There are nearly 300 MIPS quality measures from which to choose. Choosing only six (6) can be overwhelming but with this many choices it also gives you options. We recommend you consider the following when selecting your measures. If you are still unsure let us help.
- Start with more
Six measures including an outcome (or high priority) measure are required for full participation but when possible start with more than six. You can then only report the six that will give you the highest score.
- Measure Specification
Read and understand thoroughly the CMS measure specification for each measure. When it applies, and when it doesn’t. The clinical action and documentation that is required. Any follow up action including a time-period and additional documentation.
- Consider your specialty
You may think this is obvious, but not all specialists are the same. Make sure you choose measures that fit your practice, the conditions you treat and how you care for your patients.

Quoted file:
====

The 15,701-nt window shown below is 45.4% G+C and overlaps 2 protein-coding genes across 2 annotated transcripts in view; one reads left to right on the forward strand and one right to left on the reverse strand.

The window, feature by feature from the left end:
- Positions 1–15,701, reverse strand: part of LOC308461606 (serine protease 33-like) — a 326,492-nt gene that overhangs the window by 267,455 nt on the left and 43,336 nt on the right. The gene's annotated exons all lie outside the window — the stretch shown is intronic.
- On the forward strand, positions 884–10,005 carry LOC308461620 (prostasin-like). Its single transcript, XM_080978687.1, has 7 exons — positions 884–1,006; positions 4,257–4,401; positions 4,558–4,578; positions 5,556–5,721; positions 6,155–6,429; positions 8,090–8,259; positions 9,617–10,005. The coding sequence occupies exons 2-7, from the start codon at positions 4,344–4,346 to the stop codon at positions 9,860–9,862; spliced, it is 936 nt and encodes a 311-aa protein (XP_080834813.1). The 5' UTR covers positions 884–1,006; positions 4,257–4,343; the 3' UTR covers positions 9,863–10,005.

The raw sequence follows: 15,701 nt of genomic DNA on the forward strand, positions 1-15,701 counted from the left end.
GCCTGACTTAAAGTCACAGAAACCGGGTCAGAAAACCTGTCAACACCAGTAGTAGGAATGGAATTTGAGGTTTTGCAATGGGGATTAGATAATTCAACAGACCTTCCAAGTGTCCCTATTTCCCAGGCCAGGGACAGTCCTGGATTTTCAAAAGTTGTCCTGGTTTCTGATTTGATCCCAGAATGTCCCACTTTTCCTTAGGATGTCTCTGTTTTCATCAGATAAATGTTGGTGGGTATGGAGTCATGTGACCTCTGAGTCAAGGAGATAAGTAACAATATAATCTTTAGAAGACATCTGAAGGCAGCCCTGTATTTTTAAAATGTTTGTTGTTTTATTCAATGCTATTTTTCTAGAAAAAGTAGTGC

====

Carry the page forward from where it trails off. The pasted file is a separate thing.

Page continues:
- Factor in your Patient population
Think about your patients. Don’t pick measures that require something from your patients that they can’t or won’t do – for example, a measure that requires communication from them via a patient portal. When possible select measures that reflect actions within your control.
- Don’t overlook your workflow
Some measures require a step or documentation that is counter-productive to your office workflow causing disruption. If this is the case the necessary quality action is not likely to be adopted resulting in a measure with low performance which only causes disappointment and frustration.
Understand the documentation required. Consider what is needed – numeric such as for BP or Y/N such as with pneumonia vaccine – and whether your system allows for this documentation. Consider your ability to run reports or aggregate the information. If the data is not collected in a discrete way then it may not be an option.
- Make it EASY.
Ultimately you should pick measures that do not make your day more difficult and longer. Choose measures that reflect actions or processes already in place. A clinical action that is currently a priority within your office. Measures that focus on achieving your existing goals as a clinician. When you do this MIPS quality reporting is not an extra burden but instead just reflects the high-quality care you already provide your patients.